IWD2019: cyber experts and the talent gap

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When I was younger, I used to love watching science fiction after school. I was curious about the prospect of things like time travel and how that might be possible. But it was by accident I fell into computer science. 

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A counsellor at Melbourne University explained I needed another subject and suggested computer science. I wasn’t sure what that meant but being adventurous I thought I’d give it a go.

"What cyber security experts do is so important and underpins so much of what's happening in the world.”

I just loved it. Everything from programming a model train set to writing computer games - I never imagined studying could be such fun. It explained how different parts of the world worked, parts I didn't even know about before.

Working in technology and then moving into a specialisation in security has been wonderful. What cyber security experts do is so important and underpins so much of what's happening in the world: how people communicate, how businesses grow, how families work and interact with each other online.

Cyber security is about all of us yet women currently represent only 20 per cent of the cyber security workforce worldwide (in Australia this is estimated to be slightly higher at 25 per cent). This is cause for alarm because it’s a key factor in the massive talent shortage in this crucially important field.

I’m pleased to say heightened awareness on the topic - led by numerous women in cyber associations and initiatives - has helped move the needle in a positive direction but the challenge persists.  

The reasons women don’t enter cyber security are varied - from the perception it’s a male-dominated field, to the lack of female role models to the struggle within our educational system to overcome stereotypes questioning women’s abilities to excel in the sciences.

The industry is absolutely missing out by not having women involved. Without women pursuing careers in cyber security, almost half of the population’s talent pool is missing during a period in history when cybercrime poses one of our most menacing threats.

Closing the gap

The Australian Computing Academy (ACA), a University of Sydney centre, has launched the Schools Cyber Security Challenges, a $AU1.35 million national program which will see cyber security taught to Year 7-10 students for the first time in Australia.

The program aims to close the growing gap in cyber security awareness and skills amongst Australian students.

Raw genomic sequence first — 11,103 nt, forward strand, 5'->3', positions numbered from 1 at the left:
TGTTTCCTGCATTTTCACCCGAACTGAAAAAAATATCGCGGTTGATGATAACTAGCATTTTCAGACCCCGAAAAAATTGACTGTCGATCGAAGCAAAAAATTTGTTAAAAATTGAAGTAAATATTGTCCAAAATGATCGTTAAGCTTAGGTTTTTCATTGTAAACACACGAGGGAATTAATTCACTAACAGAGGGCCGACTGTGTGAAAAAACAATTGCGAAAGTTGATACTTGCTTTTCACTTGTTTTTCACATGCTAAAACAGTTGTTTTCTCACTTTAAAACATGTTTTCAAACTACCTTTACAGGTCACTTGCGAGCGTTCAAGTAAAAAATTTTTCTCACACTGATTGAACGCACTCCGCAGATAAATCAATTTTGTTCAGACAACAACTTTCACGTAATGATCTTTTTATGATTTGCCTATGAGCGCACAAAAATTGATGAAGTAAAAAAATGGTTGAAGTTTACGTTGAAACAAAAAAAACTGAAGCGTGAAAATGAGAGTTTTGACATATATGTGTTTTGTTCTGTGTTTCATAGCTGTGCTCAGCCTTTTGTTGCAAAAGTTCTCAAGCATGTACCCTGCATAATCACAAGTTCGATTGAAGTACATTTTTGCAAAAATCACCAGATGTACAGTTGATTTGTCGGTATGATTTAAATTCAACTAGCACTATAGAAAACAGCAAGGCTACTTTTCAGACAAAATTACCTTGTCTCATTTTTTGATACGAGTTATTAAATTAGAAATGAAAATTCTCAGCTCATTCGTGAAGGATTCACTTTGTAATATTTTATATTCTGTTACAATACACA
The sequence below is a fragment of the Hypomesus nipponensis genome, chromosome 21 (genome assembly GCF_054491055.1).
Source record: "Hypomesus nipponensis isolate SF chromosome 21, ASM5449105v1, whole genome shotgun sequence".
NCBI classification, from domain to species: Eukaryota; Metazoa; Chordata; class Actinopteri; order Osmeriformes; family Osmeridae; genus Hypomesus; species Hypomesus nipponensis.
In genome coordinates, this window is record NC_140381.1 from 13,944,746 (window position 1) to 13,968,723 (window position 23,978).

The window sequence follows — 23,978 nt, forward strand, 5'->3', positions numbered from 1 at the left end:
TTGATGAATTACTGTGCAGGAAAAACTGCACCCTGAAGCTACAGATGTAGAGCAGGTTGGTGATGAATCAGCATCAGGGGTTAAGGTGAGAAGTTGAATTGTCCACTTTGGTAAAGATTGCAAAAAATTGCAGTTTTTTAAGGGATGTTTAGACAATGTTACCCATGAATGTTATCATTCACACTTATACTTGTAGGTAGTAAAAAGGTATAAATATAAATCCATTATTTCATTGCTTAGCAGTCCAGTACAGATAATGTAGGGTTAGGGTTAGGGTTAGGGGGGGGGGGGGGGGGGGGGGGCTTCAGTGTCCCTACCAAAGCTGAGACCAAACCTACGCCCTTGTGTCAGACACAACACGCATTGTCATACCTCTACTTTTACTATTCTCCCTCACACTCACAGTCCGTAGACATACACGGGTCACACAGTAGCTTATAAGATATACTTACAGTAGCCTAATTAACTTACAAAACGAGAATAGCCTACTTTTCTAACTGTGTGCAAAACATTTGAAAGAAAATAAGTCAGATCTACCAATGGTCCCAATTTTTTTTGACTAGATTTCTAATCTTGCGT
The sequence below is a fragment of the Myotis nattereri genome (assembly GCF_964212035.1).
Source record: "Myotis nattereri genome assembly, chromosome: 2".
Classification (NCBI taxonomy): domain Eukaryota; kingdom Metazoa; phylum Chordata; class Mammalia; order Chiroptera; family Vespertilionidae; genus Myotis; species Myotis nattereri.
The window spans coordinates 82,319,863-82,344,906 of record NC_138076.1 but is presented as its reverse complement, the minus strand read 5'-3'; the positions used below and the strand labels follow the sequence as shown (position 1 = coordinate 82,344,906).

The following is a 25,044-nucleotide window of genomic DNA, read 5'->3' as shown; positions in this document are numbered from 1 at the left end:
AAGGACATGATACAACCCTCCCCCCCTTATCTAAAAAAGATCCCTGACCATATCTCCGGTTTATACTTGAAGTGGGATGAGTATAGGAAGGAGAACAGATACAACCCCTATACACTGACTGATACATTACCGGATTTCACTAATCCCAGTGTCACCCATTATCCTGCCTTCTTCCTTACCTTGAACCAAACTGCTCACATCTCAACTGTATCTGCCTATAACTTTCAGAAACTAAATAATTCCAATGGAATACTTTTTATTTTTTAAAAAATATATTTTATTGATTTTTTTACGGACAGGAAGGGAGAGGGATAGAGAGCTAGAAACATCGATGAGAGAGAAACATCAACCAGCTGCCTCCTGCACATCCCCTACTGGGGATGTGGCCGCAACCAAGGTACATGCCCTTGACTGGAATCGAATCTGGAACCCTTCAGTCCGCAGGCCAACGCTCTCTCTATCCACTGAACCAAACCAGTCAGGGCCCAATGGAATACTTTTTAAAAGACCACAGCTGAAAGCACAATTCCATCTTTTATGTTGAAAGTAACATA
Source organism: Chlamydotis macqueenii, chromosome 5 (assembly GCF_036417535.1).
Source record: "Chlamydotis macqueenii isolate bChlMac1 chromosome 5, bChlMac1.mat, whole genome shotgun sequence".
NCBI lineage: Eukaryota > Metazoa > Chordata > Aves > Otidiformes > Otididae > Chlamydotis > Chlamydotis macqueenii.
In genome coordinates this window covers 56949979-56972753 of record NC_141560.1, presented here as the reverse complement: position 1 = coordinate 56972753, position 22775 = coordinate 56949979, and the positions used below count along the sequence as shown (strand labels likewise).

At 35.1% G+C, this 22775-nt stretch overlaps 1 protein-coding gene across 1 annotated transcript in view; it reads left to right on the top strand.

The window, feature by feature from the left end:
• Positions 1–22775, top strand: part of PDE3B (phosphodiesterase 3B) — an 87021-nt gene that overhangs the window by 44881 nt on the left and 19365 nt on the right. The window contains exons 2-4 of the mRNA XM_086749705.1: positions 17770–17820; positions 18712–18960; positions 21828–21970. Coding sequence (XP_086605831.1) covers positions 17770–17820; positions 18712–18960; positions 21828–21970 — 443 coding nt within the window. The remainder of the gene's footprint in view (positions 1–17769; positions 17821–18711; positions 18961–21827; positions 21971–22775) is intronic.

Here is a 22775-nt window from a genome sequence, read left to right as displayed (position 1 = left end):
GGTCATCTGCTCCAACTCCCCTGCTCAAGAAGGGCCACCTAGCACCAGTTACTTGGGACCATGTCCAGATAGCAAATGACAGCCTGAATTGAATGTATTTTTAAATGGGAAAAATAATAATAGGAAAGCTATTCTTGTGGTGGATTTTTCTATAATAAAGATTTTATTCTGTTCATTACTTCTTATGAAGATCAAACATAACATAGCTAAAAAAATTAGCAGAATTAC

The Challenges are the first cross-industry coalition of the kind in Australia, with the ACA spearheading a unique collaborative effort with ANZ, the Australian Cyber Security Growth Network,  Commonwealth Bank, National Australia Bank, Westpac and British Telecom. The Challenges have been developed and designed with the input of their security experts.

The Cyber Challenge provides an opportunity to build greater curiosity and passion for cybersecurity among young Australians, particularly females.

Through greater education, I am confident we can alter the perception of technology stereotypes among young females by encouraging them to develop and become more confident in their skills while showcasing the genuine career opportunities available to them.

Just as there are many reasons why women haven’t yet joined the cyber security field, there are many reasons why they should.

In addition to the simple economics - like good job security and a competitive wage - the cybersecurity industry has a need for more workers and more women in particular. It’s a great avenue to explore for any applicant with a background in IT or mathematics or someone who is simply interested in building more experience in that field.

The need is great, the jobs are there and women need to be in the forefront for the industry to move forward. And to pave the way for other women who may have a passion or interest for the field.

Most importantly, cyber security is critical to the overall safety and security of our country – creating an opportunity to make a real impact by protecting the data, assets, and intellectual property of governments, corporations and individuals.

Digital technology and innovation is changing the world and cyber security is what enables these changes that connect us socially and provide incredible opportunities for business growth and solving world problems.

Lynwen Connick is Chief Information Security Officer at ANZ

The views and opinions expressed in this communication are those of the author and may not necessarily state or reflect those of ANZ.

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